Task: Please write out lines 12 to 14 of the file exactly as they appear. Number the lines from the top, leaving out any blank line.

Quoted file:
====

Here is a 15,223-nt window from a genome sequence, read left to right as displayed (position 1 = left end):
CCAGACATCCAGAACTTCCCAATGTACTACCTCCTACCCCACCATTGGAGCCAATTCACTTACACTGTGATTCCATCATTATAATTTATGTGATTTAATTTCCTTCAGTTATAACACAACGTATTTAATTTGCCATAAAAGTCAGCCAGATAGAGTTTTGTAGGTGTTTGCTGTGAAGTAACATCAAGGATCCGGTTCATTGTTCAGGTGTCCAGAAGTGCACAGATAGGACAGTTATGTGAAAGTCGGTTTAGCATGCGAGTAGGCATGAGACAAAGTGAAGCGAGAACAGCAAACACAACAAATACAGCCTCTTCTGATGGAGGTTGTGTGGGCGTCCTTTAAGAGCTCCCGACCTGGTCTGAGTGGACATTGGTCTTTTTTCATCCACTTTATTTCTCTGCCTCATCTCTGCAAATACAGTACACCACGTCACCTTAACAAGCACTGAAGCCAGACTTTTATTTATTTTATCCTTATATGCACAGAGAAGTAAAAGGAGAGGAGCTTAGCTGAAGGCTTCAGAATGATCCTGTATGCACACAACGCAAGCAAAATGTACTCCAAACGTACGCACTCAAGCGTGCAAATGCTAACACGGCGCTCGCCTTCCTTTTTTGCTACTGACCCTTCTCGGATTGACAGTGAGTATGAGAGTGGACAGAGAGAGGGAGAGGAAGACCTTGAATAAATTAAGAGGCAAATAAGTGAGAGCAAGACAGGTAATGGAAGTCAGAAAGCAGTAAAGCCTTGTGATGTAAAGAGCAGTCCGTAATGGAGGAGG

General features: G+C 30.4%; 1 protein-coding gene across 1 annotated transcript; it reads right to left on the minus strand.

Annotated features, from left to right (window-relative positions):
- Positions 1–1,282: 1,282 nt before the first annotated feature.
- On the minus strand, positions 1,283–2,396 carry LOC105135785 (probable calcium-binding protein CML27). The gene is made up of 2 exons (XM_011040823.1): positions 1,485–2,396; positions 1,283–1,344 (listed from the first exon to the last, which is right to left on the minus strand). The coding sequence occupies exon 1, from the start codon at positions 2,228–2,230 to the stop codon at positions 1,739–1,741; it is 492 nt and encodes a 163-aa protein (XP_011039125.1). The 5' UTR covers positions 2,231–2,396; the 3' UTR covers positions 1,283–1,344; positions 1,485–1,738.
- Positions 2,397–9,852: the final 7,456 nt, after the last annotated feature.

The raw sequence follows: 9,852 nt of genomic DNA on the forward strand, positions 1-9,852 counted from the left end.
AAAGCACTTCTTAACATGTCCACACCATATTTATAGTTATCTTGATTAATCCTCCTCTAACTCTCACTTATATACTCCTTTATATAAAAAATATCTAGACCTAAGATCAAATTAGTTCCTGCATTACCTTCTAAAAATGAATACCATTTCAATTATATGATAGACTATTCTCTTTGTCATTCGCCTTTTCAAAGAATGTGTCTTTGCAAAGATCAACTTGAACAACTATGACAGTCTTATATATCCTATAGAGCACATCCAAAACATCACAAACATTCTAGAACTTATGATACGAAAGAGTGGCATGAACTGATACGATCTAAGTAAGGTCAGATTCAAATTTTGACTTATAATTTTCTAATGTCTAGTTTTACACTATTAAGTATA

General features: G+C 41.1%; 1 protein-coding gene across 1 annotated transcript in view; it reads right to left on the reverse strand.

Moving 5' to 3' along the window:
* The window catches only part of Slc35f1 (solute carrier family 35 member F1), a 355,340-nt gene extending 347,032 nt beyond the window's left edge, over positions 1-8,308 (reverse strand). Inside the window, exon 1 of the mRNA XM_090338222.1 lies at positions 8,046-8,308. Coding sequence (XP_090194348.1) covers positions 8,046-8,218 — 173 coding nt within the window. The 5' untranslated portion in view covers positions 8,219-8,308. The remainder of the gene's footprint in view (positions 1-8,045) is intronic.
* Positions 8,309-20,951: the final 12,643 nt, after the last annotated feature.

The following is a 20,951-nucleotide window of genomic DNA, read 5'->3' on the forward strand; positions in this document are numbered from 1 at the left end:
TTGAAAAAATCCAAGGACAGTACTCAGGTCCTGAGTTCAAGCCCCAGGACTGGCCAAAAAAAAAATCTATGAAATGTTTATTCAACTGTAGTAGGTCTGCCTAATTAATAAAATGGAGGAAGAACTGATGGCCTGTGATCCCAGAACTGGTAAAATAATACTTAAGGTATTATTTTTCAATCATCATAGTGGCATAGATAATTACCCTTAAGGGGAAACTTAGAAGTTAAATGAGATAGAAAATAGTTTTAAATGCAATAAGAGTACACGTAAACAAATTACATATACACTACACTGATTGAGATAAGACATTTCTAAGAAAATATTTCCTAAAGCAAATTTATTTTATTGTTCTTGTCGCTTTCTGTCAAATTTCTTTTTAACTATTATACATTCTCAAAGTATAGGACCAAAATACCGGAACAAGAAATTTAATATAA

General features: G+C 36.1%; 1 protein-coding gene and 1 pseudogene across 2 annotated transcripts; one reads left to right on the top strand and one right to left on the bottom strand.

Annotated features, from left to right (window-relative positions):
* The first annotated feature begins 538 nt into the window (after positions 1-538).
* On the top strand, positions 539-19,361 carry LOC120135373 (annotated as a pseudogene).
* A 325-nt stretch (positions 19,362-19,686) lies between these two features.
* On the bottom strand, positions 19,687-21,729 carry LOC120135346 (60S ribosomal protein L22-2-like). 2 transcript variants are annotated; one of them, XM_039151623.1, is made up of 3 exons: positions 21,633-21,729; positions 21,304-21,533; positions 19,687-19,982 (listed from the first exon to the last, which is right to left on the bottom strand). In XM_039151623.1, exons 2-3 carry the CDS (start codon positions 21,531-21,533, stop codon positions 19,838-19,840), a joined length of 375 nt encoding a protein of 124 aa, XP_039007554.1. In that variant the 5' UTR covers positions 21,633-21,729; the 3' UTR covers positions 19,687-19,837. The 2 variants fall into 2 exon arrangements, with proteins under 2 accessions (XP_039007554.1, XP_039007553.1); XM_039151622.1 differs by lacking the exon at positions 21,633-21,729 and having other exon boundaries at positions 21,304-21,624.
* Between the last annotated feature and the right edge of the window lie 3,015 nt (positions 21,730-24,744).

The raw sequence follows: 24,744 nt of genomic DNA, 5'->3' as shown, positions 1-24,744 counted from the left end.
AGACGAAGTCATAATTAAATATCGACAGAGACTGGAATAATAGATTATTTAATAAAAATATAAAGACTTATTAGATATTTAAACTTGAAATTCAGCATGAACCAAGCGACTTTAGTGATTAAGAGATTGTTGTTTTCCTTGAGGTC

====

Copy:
* The window catches only part of Slc35f1 (solute carrier family 35 member F1), a 355,340-nt gene extending 347,032 nt beyond the window's left edge, over positions 1-8,308 (reverse strand). Inside the window, exon 1 of the mRNA XM_090338222.1 lies at positions 8,046-8,308. Coding sequence (XP_090194348.1) covers positions 8,046-8,218 — 173 coding nt within the window. The 5' untranslated portion in view covers positions 8,219-8,308. The remainder of the gene's footprint in view (positions 1-8,045) is intronic.
* Positions 8,309-20,951: the final 12,643 nt, after the last annotated feature.

The following is a 20,951-nucleotide window of genomic DNA, read 5'->3' on the forward strand; positions in this document are numbered from 1 at the left end: